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To protect you, your family and the staff of RNOH Private Care, we now have the facilities to offer video consultations. Your consultant will tell you if your appointment is to be carried out in this way and their practice secretary will provide you with all of the information you need to do this.

If you are asked to attend RNOH Private Care outpatient centre for your appointment, please ensure that you read the information below and follow any social distancing instructions when you arrive at the hospital:


If you have symptoms of coronavirus infection (COVID-19), however mild, do not leave your home for 7 days from when your symptoms started. The symptoms are:

  • new continuous cough and/or
  • high temperature

You do not need to call NHS 111 to go into self-isolation. If your symptoms worsen during home isolation or are no better after 7 days, contact NHS 111 online. If you have no internet access, call NHS 111. For a medical emergency dial 999. You can find the latest information and advice at www.gov.uk/coronavirus.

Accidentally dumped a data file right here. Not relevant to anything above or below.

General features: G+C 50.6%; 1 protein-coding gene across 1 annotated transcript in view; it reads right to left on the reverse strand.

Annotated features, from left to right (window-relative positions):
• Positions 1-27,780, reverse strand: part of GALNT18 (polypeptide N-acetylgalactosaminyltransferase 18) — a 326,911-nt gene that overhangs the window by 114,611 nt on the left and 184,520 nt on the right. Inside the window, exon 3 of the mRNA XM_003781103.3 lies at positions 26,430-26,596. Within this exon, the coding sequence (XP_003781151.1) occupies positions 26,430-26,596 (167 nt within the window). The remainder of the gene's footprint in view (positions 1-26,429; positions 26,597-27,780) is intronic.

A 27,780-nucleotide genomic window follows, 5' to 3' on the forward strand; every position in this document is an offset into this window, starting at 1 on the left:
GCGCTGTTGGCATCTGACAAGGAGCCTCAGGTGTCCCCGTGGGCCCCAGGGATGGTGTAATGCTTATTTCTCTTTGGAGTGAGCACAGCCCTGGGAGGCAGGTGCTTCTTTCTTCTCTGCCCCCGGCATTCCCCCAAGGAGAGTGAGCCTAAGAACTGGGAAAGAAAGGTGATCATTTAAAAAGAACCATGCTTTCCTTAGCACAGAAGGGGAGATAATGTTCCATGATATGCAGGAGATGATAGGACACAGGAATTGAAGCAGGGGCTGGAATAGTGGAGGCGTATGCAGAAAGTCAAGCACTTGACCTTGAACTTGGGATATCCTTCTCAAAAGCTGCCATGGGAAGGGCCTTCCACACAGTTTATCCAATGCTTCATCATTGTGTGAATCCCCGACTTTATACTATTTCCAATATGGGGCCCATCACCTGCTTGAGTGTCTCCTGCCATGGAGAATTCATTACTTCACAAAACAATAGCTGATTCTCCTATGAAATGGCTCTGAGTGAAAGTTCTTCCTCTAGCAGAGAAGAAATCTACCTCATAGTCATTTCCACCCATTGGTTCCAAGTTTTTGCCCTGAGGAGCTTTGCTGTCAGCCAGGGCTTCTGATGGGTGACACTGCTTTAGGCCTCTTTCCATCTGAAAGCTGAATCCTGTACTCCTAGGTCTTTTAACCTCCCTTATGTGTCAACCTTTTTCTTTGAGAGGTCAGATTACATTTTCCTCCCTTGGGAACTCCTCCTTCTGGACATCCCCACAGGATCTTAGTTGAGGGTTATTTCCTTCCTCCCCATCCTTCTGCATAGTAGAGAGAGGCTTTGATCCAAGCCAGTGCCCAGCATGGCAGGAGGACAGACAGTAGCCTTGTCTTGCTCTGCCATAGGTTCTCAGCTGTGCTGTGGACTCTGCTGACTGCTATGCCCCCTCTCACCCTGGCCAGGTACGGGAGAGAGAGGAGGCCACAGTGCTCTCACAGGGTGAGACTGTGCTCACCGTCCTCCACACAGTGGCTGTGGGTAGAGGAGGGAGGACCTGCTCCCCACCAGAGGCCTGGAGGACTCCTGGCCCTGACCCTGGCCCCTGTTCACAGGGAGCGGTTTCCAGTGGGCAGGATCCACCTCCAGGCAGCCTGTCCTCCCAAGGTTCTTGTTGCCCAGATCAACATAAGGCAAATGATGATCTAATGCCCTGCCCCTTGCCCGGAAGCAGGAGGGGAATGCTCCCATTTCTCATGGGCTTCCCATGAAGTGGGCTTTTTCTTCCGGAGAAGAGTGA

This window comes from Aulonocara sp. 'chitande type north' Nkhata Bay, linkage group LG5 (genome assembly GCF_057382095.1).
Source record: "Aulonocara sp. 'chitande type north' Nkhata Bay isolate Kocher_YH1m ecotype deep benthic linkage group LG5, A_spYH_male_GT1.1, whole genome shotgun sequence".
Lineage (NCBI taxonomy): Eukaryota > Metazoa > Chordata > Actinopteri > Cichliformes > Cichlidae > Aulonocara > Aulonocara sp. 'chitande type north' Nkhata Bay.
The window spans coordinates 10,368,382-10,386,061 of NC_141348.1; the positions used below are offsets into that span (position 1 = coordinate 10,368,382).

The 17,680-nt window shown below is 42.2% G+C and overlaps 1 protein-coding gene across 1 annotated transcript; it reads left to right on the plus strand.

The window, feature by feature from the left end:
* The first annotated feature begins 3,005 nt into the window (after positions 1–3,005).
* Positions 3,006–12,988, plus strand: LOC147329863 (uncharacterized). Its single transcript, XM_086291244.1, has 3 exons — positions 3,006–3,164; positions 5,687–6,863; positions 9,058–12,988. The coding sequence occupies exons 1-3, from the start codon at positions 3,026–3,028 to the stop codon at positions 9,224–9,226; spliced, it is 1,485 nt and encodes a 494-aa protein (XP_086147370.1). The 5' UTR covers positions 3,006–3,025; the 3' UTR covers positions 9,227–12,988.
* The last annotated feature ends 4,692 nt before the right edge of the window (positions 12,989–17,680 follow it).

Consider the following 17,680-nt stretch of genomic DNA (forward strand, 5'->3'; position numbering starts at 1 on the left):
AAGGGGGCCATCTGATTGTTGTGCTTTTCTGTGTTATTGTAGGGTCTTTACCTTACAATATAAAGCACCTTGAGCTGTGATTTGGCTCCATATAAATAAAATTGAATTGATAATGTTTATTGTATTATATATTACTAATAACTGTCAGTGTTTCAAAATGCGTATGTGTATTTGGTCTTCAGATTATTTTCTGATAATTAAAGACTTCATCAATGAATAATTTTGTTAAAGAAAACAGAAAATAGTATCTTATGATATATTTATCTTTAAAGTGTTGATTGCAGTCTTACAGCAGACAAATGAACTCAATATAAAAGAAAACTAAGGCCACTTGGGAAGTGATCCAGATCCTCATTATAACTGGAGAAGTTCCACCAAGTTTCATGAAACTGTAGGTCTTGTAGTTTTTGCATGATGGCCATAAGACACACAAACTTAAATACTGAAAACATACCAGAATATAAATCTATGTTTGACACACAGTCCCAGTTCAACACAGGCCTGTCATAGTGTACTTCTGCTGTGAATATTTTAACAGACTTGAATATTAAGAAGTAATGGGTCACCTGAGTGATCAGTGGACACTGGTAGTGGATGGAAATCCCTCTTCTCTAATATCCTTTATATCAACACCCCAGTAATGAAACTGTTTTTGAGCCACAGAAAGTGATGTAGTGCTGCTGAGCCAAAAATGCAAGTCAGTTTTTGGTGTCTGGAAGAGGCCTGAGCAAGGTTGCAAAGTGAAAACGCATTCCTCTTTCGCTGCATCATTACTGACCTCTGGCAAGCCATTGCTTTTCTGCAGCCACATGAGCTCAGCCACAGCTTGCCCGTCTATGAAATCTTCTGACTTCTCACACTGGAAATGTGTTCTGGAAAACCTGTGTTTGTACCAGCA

• wash your hands with soap and water often – alcohol gel is effective against respiratory viruses
  • cover your mouth and nose with a tissue or your sleeve (not your hands) when you cough or sneeze
  • put used tissues in the bin immediately
  • try to avoid close contact with people who are unwell


  • touch your eyes, nose or mouth if your hands are not clean

The big toe deformity Hallux valgus is commonly called "a bunion".

More Information

A bony lump appears on the inside of the foot, and the toe tilts towards the smaller toes. As the toe leans out of place, the bony bump of the "knuckle-bone" of the big toe becomes exposed and sometimes has a soft fluid swelling.

Some of the causes of bunions are not preventable. These include the way your bones have developed, the laxity of your ligaments, the spasticity of your muscles and the genes you have inherited. Tight fitting shoes can also contribute towards the formation of bunions.

Just because you have bunions does not mean your children will have them, but they do tend to run in the family. Bunions are commoner in people with unusually flexible joints, and that may be the heredity connection. Women also seem to have more instances than men.

Shoes? - Cultures who don't tend to wear shoes still have instances of bunions, but not as many. Squeezing your toes into poorly fitting shoes may worsen the deformity, particularly in higher-risk groups.

Wide well-fitting shoes together with a pad for the bony protrusion are generally sufficient for most people. Avoid high-heals as they tend to push the foot forward towards the toes.

An operation involves correcting the deformity of the big toe resulting in a narrowing of the foot towards a better shape, but this will not deliver an entirely regular foot.

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